Virtual Design + Construction [VDC] is standard process on today’s jobsites, but in our high-tech world the next evolution is always underway. Enter: Augmented Reality!
A collection of Augmented Reality apps are already on the market, and two GLY Project Engineers recently seized the opportunity to take the Block 52 East jobsite for an augmented reality test drive. Here’s their report from the field.
what is augmented reality?
According to DigitalTrends’ website, Augmented Reality [AR] is the interaction of superimposed graphics, audio and other sense enhancements over a real-world environment displayed in real time. In simpler terms, it means looking at the real world through a lens or screen that allows you to add visual elements or data notes to enhance the view. Advancement in mobile phone and tablet technology means that any of us can easily augment our reality through one of the many AR apps on the market.
what is the potential on the jobsite?
Although the current suite of available apps has limitations, GLY’s AR team is optimistic about the potential to generate significant construction cost savings through the prevention of mistakes and rework on site. After getting the technology up and running—highlighting the need for next generation apps to be ready right out of the box—and importing our SketchUp models, we could overlay the as-built or under construction environment with the model in real time. We found the user interface fairly straightforward and the application valuable, even if just to easily access our models on smart phones and tablets.
a bit of a workout
On the second day, we turned on the forward-facing camera for the first time. As we moved around the jobsite overlaying the real-time streaming environment with the models we hit our first real challenge. The manual location setting required pacing around, arm raising and finger pinching to accurately set the model in place. Finding the right position while peering through the tablet screen is disorienting, and the initial AR mode is somewhat temperamental.
crash test dummy
We also spent time adjusting file sizes in an effort to optimize functionality. Initially we created three versions of the model to compress the file size from 21MB to 3.5MB. When we tried to use the compressed model in the field during a waterproofing/exterior review, the model size was still too large and crashed the system.
After scaling down the model even further, we successfully used the AR app on a specific issue – a pipe in conflict with a 2.5-inch finish system of stone. We identified the conflict using the X-Ray mode, and resolved the issue before installing the stone. Following this success, we used AR to test and confirm assumptions in a variety of scenarios: constructing an interior stair; placing rebar and art installations; and overlaying a display window with graphic film during a coordination meeting with the Architect. We also overlaid a building curtainwall with schedule information using the Drop Schedule function, to field assess glazing progress.
One of the most obvious and powerful advantages of AR is the ability for field staff and tradespeople to literally carry the model in their pocket, as a supplement to Construction Documents. We tested this feature during a team demonstration by posting a series of QR codes throughout the jobsite at specific points. The codes are easily scanned with a smart phone or tablet, providing instant access to the model for that portion of the building. The activated model is located at a consistently fixed point, allowing visualization of the more complex and intricate elements of the building work, as well as access to more information than what is available in the Construction Documents.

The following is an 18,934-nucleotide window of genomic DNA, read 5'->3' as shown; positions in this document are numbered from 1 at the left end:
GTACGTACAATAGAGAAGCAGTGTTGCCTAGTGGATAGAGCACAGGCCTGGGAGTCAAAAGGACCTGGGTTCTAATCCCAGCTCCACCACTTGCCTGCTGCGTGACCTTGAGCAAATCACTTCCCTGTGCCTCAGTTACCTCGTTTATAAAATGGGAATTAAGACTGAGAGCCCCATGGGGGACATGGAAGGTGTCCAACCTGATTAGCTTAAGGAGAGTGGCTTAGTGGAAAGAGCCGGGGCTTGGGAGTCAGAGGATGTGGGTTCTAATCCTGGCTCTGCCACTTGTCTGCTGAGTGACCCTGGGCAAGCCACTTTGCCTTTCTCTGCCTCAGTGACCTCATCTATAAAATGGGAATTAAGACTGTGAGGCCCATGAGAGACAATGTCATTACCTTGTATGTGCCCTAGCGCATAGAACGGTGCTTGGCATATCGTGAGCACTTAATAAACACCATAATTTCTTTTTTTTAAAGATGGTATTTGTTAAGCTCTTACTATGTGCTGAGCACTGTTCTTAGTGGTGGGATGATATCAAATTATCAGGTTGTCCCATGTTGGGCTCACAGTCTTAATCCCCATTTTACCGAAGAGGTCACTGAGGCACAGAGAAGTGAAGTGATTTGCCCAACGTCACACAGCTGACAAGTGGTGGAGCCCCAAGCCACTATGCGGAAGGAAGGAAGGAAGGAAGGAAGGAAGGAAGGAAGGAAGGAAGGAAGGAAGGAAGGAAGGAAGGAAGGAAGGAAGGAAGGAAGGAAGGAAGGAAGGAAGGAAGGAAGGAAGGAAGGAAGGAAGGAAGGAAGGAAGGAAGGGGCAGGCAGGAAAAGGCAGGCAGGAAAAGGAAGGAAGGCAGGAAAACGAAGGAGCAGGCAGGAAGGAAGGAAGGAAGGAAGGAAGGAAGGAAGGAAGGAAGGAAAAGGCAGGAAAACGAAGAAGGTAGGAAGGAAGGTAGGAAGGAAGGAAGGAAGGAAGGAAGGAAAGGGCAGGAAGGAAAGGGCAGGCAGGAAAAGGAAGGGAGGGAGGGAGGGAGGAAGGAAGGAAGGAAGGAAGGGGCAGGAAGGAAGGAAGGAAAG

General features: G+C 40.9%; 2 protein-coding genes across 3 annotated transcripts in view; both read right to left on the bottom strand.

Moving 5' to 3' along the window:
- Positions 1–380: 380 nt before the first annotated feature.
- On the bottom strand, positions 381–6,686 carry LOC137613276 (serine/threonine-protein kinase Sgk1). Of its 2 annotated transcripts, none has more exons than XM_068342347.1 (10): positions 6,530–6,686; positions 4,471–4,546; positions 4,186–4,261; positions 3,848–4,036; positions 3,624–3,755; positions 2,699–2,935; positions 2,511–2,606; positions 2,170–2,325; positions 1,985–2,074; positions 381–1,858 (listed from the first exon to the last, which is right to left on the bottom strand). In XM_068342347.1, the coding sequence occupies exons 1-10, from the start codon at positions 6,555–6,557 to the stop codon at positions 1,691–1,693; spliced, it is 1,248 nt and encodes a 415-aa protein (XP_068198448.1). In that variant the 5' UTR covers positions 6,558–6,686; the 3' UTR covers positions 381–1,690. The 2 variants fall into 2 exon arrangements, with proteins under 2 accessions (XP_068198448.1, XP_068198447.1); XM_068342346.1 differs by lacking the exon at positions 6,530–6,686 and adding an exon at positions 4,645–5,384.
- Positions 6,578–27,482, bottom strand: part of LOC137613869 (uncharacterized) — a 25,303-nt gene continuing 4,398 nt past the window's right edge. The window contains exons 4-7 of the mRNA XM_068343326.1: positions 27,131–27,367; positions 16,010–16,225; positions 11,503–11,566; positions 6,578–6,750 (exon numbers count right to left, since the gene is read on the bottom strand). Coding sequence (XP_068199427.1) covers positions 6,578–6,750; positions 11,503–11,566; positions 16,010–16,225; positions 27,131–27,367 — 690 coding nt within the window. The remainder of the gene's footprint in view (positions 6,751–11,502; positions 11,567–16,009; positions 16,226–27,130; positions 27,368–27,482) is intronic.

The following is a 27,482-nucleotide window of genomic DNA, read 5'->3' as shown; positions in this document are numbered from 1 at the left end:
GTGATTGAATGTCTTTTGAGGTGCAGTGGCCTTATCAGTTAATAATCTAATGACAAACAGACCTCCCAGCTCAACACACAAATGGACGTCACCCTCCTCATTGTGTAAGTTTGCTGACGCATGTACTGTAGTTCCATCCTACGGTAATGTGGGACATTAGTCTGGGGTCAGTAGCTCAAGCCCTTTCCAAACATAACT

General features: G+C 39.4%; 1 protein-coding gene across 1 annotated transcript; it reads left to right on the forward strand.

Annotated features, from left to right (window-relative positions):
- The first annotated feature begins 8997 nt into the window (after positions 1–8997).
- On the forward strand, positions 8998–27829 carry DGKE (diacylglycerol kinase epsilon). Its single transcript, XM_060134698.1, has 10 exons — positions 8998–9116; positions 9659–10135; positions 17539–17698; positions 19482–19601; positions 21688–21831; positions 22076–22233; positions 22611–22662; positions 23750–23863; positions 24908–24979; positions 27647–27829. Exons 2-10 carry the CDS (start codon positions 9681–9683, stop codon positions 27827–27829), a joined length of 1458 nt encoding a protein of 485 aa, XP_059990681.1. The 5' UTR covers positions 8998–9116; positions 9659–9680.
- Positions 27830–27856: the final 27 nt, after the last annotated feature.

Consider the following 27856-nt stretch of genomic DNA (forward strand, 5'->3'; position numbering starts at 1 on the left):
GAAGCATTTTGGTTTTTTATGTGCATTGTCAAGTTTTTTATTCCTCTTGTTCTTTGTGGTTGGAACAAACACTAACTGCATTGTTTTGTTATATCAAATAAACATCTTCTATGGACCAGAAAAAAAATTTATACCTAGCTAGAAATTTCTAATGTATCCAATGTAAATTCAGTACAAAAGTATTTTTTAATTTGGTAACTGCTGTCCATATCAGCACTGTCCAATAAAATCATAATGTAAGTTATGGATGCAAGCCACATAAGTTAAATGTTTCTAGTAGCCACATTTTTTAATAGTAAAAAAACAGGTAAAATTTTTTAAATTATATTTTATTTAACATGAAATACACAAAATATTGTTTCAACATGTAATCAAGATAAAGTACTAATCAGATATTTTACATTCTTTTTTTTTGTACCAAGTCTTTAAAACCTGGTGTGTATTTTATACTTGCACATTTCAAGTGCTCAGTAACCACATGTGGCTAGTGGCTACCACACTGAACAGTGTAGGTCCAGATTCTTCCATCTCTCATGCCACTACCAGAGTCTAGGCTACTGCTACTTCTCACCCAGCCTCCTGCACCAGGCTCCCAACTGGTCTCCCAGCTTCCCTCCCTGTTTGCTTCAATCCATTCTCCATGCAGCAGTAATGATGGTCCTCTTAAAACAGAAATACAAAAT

waterproofing master jump plan
Our latest success involved our ability to place all of the details associated with waterproofing the building into the AR app’s model viewer. The GLY Foreman was then able to use the model to manage the field installation of hot rubber on the project. The ability to easily access the model together with additional detailed content definitely added value.
- Setting up the model accurately in SketchUp, and translating it into AR with enough compression but at the same time without compromising functionality or data integrity, is fundamentally important.
- QR codes appear to compress the model even further and have easier functionality.
- The model remains tied to the tablet and scales relative to itself. To be accurate enough to use for clash detection, quality control, and accurate visualization, we need to be able to pin the model to the site with GPS—so we can walk around it—rather than pinning the model to the tablet and the person holding it.
As AR technology matures, becoming more accurate and user friendly, we predict we’ll see more of it on the jobsite. We think AR can do for 3D modeling what 3D modeling did for 2D drawings – transforming the way we work together and communicate, and creating even more opportunities for accuracy, efficiency, and time and cost savings.
We know there are great things coming. In early 2015, Microsoft launched its new AR initiative—Windows Holographic—that looks set to transform the way we interact with the world around us. From what we read, it could solve many of the issues we run into with the current generation of apps.
We’re on the edge of another evolution in project delivery. We see a future where we can show the Owner what a building will look like on site before a single brick is layed. We imagine stepping through different entrances, standing under canopies, and exploring the experience with the Design Team; we can walk the site with City and Utility inspectors using X-Ray vision to study the infrastructure beneath.
The potential is tremendous, and GLY is confidently moving forward.